Accuracy and the Use of Race and Ethnicity Data
The fact that 78 percent of American hospitals collect patient race data sounds impressive but
becomes much less so under closer scrutiny. Research by the AHA and others has found
serious reasons to doubt the accuracy of patient race data (Hasnain-Wynia, Pierce, and
Pittman 2004). While most hospitals reported that the primary source of information about
race/ethnicity is the patient or an admitting clerk obtaining information from the patient
directly, 51 percent of responding AHA hospitals reported that admitting clerks determined
the patient's race/ ethnicity based on observation. (In short, they guess.) The researchers also
asked hospitals to disclose the percentage of cases where data on race or ethnicity were
missing or unavailable. Responses ranged from o to 100 percent.
NPHHI asked hospitals that collect race and ethnicity data whether they used it to assess and
compare quality of care, utilization of health services, health outcomes, or patient satisfaction
across their different patient populations. Sadly, less than 20 percent of surveyed hospitals
collect patient race and ethnicity information and tie it to patient outcomes and quality
Barriers and Concerns Regarding Data Collection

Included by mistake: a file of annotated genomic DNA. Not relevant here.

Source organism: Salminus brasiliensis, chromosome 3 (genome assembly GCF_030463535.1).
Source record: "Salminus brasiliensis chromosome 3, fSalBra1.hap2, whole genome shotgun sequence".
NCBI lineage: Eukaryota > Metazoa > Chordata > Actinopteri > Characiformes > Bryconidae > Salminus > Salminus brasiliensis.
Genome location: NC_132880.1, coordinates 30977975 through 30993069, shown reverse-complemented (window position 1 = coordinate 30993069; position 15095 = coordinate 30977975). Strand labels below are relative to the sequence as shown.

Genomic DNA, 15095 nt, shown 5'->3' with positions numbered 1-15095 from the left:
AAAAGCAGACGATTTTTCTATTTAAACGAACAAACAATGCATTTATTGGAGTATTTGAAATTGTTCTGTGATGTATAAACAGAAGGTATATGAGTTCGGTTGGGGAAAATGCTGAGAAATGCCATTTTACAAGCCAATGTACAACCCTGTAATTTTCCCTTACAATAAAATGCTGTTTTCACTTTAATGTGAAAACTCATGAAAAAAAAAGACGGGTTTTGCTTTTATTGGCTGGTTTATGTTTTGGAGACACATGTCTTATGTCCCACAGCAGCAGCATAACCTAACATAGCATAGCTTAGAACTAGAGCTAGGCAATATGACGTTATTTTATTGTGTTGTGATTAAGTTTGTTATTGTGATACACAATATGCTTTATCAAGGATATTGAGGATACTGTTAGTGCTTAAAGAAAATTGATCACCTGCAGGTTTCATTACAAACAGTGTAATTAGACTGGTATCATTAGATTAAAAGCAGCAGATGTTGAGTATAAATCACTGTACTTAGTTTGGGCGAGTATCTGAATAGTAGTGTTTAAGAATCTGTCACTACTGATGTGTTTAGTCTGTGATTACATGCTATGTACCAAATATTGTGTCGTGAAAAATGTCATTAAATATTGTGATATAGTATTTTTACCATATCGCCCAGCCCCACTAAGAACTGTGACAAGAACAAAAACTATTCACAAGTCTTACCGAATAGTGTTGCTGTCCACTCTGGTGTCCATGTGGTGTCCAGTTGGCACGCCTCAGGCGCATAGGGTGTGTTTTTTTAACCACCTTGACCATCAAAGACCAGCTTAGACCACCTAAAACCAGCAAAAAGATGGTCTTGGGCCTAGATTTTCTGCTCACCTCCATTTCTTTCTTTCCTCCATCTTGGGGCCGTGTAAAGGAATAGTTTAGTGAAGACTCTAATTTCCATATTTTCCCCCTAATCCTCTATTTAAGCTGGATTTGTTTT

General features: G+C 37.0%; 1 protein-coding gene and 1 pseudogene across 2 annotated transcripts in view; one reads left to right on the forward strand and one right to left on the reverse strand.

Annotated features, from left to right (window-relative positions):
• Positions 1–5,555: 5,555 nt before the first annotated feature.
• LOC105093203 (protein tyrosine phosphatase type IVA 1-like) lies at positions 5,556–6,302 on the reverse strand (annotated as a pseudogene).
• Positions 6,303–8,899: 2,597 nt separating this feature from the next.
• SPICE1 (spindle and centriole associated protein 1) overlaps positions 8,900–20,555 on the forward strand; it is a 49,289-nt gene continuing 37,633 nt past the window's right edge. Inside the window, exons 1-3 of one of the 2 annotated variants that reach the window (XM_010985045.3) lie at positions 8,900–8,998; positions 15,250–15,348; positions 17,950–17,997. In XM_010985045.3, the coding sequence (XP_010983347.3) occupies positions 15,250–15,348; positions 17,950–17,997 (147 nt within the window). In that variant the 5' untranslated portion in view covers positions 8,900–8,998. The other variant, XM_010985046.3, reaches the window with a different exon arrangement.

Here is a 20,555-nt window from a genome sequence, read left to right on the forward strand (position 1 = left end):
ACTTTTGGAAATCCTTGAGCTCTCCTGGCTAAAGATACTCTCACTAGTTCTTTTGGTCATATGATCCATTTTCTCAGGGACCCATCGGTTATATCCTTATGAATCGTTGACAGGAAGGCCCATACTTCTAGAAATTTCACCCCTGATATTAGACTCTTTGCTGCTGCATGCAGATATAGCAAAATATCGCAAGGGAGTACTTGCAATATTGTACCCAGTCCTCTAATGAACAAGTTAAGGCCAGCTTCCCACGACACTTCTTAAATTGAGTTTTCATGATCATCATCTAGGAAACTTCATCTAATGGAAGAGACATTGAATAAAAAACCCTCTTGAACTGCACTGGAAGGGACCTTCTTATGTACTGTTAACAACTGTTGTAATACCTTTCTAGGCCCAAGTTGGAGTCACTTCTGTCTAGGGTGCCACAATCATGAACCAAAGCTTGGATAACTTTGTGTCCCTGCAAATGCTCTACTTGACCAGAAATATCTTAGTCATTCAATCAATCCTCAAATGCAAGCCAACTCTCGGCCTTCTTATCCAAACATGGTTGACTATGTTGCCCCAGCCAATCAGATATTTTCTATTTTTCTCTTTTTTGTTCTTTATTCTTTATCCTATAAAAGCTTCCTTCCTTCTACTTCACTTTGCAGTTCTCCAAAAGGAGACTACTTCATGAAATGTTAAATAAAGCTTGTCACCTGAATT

Research by the AHA's HRET shows that among hospitals that collected data on
race/ethnicity, 70 percent did not see any drawbacks to collecting the data. Drawbacks
reported by the remaining 3 o percent included (Hasnain-Wynia, Pierce, and Pittman 2004):
* discomfort on the part of the registrar or admitting clerk asking the patient for the
* problems associated with the accuracy of the data collected;
* a sense that patients might be insulted or offended, or resist answering questions about their
race and ethnicity;
* patients who did not "fit" the categories that were given;
* a fear that data might not be kept confidential; and
* the possibility that collecting data on race and ethnicity might be used to profile patients
and discriminate in the provision of care.
Of these drawbacks, by far the biggest (though rarely discussed) issue is the concern among
white admissions personnel that asking about patients’ race will inevitably upset or offend
people of color. Richard Pride, director of access management for the University of
Mississippi Health Care initially shared these concerns when his organization launched a
race/ethnicity date collection effort. The University of Mississippi launched its data collection
effort after intensive training which offered admissions staff scripted answers to patients most
frequently expressed questions. Prior to launch, Pride gave his staff his pager number and